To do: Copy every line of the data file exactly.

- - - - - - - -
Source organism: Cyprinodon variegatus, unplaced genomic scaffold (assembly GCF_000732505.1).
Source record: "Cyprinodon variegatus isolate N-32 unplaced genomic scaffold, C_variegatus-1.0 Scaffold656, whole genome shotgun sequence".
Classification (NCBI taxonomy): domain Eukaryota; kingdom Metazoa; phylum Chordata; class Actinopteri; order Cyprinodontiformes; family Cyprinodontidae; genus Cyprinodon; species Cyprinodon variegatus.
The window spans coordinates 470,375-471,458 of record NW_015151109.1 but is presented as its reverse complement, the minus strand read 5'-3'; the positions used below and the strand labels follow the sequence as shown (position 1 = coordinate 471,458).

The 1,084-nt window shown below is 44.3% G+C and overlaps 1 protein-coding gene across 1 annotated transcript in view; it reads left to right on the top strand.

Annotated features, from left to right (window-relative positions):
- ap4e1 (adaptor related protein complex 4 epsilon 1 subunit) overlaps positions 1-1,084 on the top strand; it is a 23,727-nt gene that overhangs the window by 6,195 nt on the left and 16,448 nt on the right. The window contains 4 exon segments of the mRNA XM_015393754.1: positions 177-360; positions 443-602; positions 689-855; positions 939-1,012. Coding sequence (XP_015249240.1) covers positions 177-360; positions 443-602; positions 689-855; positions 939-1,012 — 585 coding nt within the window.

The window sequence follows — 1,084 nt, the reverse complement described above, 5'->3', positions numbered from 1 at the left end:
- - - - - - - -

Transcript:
Source organism: Cyprinodon variegatus, unplaced genomic scaffold (assembly GCF_000732505.1).
Source record: "Cyprinodon variegatus isolate N-32 unplaced genomic scaffold, C_variegatus-1.0 Scaffold656, whole genome shotgun sequence".
Classification (NCBI taxonomy): domain Eukaryota; kingdom Metazoa; phylum Chordata; class Actinopteri; order Cyprinodontiformes; family Cyprinodontidae; genus Cyprinodon; species Cyprinodon variegatus.
The window spans coordinates 470,375-471,458 of record NW_015151109.1 but is presented as its reverse complement, the minus strand read 5'-3'; the positions used below and the strand labels follow the sequence as shown (position 1 = coordinate 471,458).

The 1,084-nt window shown below is 44.3% G+C and overlaps 1 protein-coding gene across 1 annotated transcript in view; it reads left to right on the top strand.

Annotated features, from left to right (window-relative positions):
- ap4e1 (adaptor related protein complex 4 epsilon 1 subunit) overlaps positions 1-1,084 on the top strand; it is a 23,727-nt gene that overhangs the window by 6,195 nt on the left and 16,448 nt on the right. The window contains 4 exon segments of the mRNA XM_015393754.1: positions 177-360; positions 443-602; positions 689-855; positions 939-1,012. Coding sequence (XP_015249240.1) covers positions 177-360; positions 443-602; positions 689-855; positions 939-1,012 — 585 coding nt within the window.

The window sequence follows — 1,084 nt, the reverse complement described above, 5'->3', positions numbered from 1 at the left end: